Identical Twin Left with Severe Burns After House Fire: 'I Don't Let My Injury Define Me'
A horrific house fire left then 2-year-old Michelle Anderson with burns over 90 percent of her body. But her sister Katherine escaped uninjured.
For the Anderson sisters, the fire feels like it was just yesterday.
On the stormy spring night of May 19, 1996, identical twins Michelle Lauren Anderson and Katherine Anderson-Hill, who were just 2 at the time, were visiting their father and his wife (their parents divorced in 1994) for the weekend in Fridley, Minnesota. A fire broke out in their bedroom around midnight.
Katherine was able to escape without major injury, but Michelle’s bed was ablaze. “I remember seeing the flames coming up on me,” she tells PEOPLE in this week’s issue.
Michelle’s father managed to pull her out — but not before more than 90 percent of her body had been badly burned. (An investigation suggested the cause of the fire was a wayward cigarette, but it was never officially confirmed. The twins have had no contact with their father or his wife since.)
“She’d been wearing a wet diaper, so that part of her wasn’t burned, and she had a pacifier in her mouth, so her lips were saved,” says their mother Linda Anderson, 51, who married Edward Anderson in 2000. “Her eyes were open, so her eyelids weren’t burned off. I believe she was standing in the corner, trapped. Every day after that was a battle. We knew it was going to be challenging forever — for all of us.”
The battle was long and, in the beginning, quite dire.
“They told me that if she survived, she would have no hands and feet, maybe no arms and legs, and if she got off the ventilator, she’d be on oxygen and possibly be blind,” says Linda, a registered nurse who works in a postanesthesia care unit.
Two weeks in, Michelle developed sepsis, and doctors urgently began a series of temporary dressings and skin grafts, mostly from donated tissue, to cover her burns and avoid further infection. Michelle underwent 25 surgeries before she finally went home on Nov. 1, 1996. She had to relearn how to walk and talk again and suffered from vivid nightmares about the fire for more than a year.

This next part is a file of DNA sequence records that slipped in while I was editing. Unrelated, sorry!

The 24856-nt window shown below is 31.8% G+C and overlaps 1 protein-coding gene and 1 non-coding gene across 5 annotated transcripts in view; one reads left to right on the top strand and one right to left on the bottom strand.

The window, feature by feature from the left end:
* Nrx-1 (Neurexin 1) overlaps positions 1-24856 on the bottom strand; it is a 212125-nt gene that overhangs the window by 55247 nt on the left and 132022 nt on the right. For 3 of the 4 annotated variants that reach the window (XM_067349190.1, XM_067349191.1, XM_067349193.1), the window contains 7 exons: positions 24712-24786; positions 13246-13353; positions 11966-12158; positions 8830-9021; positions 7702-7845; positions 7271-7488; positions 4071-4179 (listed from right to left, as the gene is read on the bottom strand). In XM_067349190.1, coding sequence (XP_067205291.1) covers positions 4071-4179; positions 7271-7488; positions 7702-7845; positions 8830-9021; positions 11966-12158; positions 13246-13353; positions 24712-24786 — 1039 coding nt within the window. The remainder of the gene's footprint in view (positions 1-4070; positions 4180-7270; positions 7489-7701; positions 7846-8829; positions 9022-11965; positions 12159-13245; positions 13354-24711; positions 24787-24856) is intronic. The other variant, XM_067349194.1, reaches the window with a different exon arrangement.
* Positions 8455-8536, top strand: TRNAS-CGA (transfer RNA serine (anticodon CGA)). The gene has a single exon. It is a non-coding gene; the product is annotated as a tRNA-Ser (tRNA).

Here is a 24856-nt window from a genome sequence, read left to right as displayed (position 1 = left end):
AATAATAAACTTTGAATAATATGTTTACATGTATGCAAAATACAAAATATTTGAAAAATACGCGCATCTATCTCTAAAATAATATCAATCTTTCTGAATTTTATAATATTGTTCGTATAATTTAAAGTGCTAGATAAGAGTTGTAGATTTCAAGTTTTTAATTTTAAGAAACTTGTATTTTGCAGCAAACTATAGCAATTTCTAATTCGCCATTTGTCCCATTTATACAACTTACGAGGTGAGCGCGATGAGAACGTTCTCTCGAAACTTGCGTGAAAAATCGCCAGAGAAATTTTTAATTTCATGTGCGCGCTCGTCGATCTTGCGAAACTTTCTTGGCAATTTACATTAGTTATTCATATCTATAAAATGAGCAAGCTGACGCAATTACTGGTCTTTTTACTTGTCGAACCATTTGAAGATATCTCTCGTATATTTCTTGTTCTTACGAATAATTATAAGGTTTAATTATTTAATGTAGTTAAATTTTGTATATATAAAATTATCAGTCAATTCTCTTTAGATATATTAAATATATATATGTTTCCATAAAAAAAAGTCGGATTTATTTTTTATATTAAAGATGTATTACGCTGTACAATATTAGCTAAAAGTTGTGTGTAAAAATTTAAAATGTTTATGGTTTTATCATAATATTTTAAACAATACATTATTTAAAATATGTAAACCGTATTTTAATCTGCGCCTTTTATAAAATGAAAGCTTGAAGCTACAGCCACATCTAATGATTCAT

“That’s when the recovery really began,” says Linda. “Katherine was too young to understand, but Michelle had lost everything.”
For years, Michelle was bullied — and excluded.
“There were always the questions and stares,” says Michelle, who remembers being called a monster in preschool. “That was my first realization that ‘Wait, I’m not just a normal kid.’ ”
Adds Katherine: “I would tell them about her scars and her limitations and defend her.”
In the 24 years since, the twins, now, 26, have never stopped defending each other and ultimately gained more than what they lost that night.
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When high school came around, the twins found their unique passions and the courage to seek independence.
Michelle went away to a camp for burn survivors in Colorado, where she discovered her passion for horseback riding. “I just was drawn to horses,” says Michelle, who became an equestrian competitor and now gives therapeutic riding lessons near her home in St. Paul.
“Finding our own identities is what saved our friendship,” she adds. “If we had done the same activities, it would have destroyed me. I would never have felt good enough, because I would have always been comparing myself to her.”
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While Michelle has fought mightily to overcome the pain and ordeal caused by her injuries (she’s had more than 80 surgeries so far), Katherine has had to come to terms with her own remorse and frustration.
“There were times when I felt a lot of guilt seeing my sister in pain and knowing there was nothing I could do,” says Katherine, a cardiac ICU nurse at the Mayo Clinic in Rochester, Minnesota. “But we’re as close as sisters can be.”
Adds Michelle, who is finishing her second master’s degree, in business leadership, in June: “Katherine was my constant support system. But having someone who looks exactly like you — but doesn’t have scars — is always a reminder of what my life would have been. She’s the life and the face I could have had.”
Today, Michelle is writing a self-help book about her journey so she “can help others by showing them the lessons I’ve learned from what I’ve been through,” she says.
And while she still copes with many physical issues — more than 70 percent of her body is unable to sweat, and she has pain and extreme sensitivity in her hands and feet — she does it with Katherine by her side.
“It’s been a blessing to have Katherine,” she says. “Even though she wasn’t burned, she understands because she’s always been there. I don’t let my injury define me. This isn’t all that I am.”
For those looking for a resource or support much like Michelle, connect with the Phoenix Society for Burn Survivors, by visiting https://www.phoenix-society.org/.”